Any hints as to how I can find the equation of all great circles passing through a given point (polar angle $\theta$, azimuthal angle $\phi$) on the surface of a unit sphere? Thanks.


How do you want to index all of the possible great circles?

For this answer I assume that we index them by the tangent vector, because given $(x_0, y_0, z_0)$ and a vector $\vec{u}$ in the tangent plane to the circle at $(x_0,y_0,z_0)$, there is a great circle going through $(x_0,y_0,z_0)$ whose tangent vector is $\vec{u}$. Note that the set of tangent vectors is not in one to one correspondence with the set of great circles--in order to have that we could have to only consider vectors of unit length and then consider vectors which are negative of each other as equivalent.

Now we find an equation of the unit circle through $(x_0, y_0, z_0)$ in the direction of $\vec{u}$. The plane containing the vectors $<x_0,y_0,z_0>$ and $\vec{u}$, when intersected with the sphere creates the great circle we want. This is because $<x_0, y_0, z_0>$ is normal to the sphere at $(x_0, y_0, z_0)$. This plane has the equation $$(\vec{u} \times <x_0, y_0, z_0>) \bullet <x,y,z> =0.$$ So that $$(\vec{u} \times <x_0, y_0, z_0>)_x \cdot x + (\vec{u} \times <x_0, y_0, z_0>)_y \cdot y + (\vec{u} \times <x_0, y_0, z_0>)_z \cdot z =0.$$

We can solve for $z$ (assuming the coefficient on $z$ is nonzero) and substitute back in to $x^2 + y^2 + z^2 =1$. $$x^2 + y^2 + \left(\frac{(\vec{u} \times <x_0, y_0, z_0>)_x \cdot x + (\vec{u} \times <x_0, y_0, z_0>)_y \cdot y}{(\vec{u} \times <x_0, y_0, z_0>)_z}\right)^2 =1$$ Which is an implicit equation for the circle that you seek. You can convert to spherical afterwards if you like. I did it this way so I could work with planes in cartesian coordinates instead of spherical.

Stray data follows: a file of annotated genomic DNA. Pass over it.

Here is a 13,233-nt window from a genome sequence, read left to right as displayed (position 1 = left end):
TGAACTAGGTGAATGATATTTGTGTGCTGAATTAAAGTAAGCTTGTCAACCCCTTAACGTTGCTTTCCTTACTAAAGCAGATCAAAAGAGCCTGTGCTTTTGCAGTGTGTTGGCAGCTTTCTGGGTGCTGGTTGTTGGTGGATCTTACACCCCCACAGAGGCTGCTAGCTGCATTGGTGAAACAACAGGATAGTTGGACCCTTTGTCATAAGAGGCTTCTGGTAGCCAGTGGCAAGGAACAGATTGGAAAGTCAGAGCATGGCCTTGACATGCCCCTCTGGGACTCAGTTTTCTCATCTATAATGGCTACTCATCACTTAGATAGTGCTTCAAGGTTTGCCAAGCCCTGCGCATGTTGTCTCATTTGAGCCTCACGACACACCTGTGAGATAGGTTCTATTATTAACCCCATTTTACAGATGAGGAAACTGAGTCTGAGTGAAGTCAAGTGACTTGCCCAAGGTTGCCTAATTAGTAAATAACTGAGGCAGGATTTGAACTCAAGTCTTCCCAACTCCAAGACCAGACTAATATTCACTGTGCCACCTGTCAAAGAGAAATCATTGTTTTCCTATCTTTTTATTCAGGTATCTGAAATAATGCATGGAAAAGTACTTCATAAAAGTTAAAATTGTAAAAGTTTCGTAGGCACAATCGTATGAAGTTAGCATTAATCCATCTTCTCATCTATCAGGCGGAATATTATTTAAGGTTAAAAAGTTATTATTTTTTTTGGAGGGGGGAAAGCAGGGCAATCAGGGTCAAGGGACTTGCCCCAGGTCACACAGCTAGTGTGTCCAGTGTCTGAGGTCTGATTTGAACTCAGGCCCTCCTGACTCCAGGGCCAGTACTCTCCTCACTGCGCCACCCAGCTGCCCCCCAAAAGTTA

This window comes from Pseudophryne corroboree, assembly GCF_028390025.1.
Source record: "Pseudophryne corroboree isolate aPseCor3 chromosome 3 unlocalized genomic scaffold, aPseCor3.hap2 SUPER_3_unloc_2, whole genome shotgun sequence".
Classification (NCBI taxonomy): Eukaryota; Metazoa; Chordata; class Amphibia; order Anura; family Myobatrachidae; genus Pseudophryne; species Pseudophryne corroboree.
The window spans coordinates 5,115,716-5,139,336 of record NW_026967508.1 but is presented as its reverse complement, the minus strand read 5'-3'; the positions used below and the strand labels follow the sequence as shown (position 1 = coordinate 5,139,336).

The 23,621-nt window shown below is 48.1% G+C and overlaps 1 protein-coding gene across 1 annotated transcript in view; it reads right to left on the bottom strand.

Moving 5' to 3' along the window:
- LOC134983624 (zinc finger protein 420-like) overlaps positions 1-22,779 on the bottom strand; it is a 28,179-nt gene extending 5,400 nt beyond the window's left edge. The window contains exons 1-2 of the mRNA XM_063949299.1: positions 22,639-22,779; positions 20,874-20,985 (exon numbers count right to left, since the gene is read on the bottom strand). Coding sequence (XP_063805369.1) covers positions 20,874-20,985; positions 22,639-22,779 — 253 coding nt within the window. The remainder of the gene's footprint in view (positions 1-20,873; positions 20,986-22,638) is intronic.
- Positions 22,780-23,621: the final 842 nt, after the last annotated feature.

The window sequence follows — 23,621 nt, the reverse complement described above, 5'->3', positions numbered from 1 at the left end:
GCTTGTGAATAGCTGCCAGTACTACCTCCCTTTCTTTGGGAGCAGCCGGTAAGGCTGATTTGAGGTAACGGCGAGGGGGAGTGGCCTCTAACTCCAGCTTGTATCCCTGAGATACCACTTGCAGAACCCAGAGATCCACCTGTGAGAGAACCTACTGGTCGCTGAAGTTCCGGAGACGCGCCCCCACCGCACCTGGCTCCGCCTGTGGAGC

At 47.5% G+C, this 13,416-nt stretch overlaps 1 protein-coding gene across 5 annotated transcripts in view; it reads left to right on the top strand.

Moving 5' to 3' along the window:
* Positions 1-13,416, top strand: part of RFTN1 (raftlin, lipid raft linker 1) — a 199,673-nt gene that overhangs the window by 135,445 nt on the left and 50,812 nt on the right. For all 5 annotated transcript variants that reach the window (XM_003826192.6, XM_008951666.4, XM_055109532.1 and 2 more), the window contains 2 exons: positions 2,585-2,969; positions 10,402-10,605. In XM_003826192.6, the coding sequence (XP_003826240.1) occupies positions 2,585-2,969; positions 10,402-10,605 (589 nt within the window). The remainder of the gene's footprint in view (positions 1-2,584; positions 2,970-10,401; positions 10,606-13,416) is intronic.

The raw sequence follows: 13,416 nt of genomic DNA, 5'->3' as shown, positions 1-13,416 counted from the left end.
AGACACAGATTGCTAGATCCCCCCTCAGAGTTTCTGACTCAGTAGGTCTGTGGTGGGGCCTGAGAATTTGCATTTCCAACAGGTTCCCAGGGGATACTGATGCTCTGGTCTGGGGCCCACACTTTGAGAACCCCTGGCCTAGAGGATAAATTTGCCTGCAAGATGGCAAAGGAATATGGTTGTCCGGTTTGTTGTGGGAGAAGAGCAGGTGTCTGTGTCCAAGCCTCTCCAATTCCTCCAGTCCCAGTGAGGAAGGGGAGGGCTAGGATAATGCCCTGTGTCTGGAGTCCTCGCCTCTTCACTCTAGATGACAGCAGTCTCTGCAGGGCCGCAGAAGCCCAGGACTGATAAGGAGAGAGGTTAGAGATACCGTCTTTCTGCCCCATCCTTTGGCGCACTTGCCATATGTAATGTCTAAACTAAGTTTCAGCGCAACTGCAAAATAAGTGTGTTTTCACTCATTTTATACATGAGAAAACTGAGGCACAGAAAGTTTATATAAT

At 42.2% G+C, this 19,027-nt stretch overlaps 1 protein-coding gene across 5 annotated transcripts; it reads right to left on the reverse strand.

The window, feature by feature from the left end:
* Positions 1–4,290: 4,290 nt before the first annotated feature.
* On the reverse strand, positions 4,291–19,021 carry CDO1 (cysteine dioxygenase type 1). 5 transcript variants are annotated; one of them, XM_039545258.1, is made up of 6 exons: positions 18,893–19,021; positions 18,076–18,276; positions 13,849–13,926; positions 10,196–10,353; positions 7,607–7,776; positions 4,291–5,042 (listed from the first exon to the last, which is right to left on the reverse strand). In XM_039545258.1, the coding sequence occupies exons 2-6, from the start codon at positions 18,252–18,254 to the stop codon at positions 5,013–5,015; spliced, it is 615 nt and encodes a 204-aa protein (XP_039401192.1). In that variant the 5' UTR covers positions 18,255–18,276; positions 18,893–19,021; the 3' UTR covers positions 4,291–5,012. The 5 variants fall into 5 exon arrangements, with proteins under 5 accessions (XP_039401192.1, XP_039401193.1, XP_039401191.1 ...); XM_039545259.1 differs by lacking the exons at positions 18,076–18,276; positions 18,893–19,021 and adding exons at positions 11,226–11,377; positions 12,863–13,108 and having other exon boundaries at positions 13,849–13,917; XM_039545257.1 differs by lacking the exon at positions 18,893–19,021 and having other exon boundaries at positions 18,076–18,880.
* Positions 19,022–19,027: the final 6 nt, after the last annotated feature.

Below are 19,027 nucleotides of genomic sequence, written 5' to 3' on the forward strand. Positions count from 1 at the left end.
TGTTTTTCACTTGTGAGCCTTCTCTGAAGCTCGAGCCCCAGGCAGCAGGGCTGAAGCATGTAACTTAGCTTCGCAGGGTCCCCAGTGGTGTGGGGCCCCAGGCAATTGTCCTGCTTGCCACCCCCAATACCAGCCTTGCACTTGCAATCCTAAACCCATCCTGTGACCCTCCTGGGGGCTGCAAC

Here is a little image I created of the setup, if my words were not clear. The point $(x_0, y_0, z_0)$ is the black point. The green plane is the tangent plane. $\vec{u}$ is the red arrow. The pink plane is the one whose intersection with the sphere carves out a great circle.


  • $\begingroup$ Thanks. Excuse my hopeless vector algebra but how would that work with, for example, a point on the “north pole” $<x_{0},y_{0},z_{0}>=<0,0,1>$ and with a tangent vector $\vec{u}=<1,0,0>$ along the $x$ axis, which should give a great circle on the $xz$ plane? I can't see how that great circle pops out of your equation. $\endgroup$ – Peter4075 Sep 28 '14 at 16:15
  • $\begingroup$ Find the equation of the plane containing those two vectors. In this case it is $y=0$. Plugging $y=0$ into $x^2+y^2+z^2=1$, we get $x^2+z^2=1$. This is the equation of the great circle. $\endgroup$ – Tom Hallward Sep 28 '14 at 20:32
  • $\begingroup$ Bravo! The final equation in your excellent answer confused me. I've just worked out the equation for a point on the equator with a tangent vector along the $x$ axis and out pops the equation for the equatorial great circle. $\endgroup$ – Peter4075 Sep 29 '14 at 5:45

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